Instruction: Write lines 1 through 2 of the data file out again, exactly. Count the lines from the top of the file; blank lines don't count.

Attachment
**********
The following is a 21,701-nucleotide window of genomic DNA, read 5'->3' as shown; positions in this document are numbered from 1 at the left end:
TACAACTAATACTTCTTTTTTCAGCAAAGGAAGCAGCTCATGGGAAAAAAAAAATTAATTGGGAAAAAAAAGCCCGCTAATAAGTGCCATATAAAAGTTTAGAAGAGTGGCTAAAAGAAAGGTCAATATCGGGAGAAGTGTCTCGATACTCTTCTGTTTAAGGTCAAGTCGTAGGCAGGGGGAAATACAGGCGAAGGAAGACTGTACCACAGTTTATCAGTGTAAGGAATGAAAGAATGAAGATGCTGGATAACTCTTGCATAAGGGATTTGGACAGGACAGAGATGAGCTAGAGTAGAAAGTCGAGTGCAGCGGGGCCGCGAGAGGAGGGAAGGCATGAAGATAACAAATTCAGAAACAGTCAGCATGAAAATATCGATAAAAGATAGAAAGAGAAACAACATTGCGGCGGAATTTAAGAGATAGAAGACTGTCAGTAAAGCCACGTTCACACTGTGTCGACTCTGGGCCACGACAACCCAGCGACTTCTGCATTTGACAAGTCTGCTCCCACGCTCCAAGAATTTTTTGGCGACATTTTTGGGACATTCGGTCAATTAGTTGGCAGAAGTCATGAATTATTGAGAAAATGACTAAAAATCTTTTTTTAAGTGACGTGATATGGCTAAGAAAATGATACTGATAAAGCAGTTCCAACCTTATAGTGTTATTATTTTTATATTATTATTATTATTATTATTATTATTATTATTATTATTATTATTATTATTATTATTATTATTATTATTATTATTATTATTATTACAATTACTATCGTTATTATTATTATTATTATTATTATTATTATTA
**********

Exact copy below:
The following is a 21,701-nucleotide window of genomic DNA, read 5'->3' as shown; positions in this document are numbered from 1 at the left end:
TACAACTAATACTTCTTTTTTCAGCAAAGGAAGCAGCTCATGGGAAAAAAAAAATTAATTGGGAAAAAAAAGCCCGCTAATAAGTGCCATATAAAAGTTTAGAAGAGTGGCTAAAAGAAAGGTCAATATCGGGAGAAGTGTCTCGATACTCTTCTGTTTAAGGTCAAGTCGTAGGCAGGGGGAAATACAGGCGAAGGAAGACTGTACCACAGTTTATCAGTGTAAGGAATGAAAGAATGAAGATGCTGGATAACTCTTGCATAAGGGATTTGGACAGGACAGAGATGAGCTAGAGTAGAAAGTCGAGTGCAGCGGGGCCGCGAGAGGAGGGAAGGCATGAAGATAACAAATTCAGAAACAGTCAGCATGAAAATATCGATAAAAGATAGAAAGAGAAACAACATTGCGGCGGAATTTAAGAGATAGAAGACTGTCAGTAAAGCCACGTTCACACTGTGTCGACTCTGGGCCACGACAACCCAGCGACTTCTGCATTTGACAAGTCTGCTCCCACGCTCCAAGAATTTTTTGGCGACATTTTTGGGACATTCGGTCAATTAGTTGGCAGAAGTCATGAATTATTGAGAAAATGACTAAAAATCTTTTTTTAAGTGACGTGATATGGCTAAGAAAATGATACTGATAAAGCAGTTCCAACCTTATAGTGTTATTATTTTTATATTATTATTATTATTATTATTATTATTATTATTATTATTATTATTATTATTATTATTATTATTATTATTATTATTATTATTATTACAATTACTATCGTTATTATTATTATTATTATTATTATTATTATTA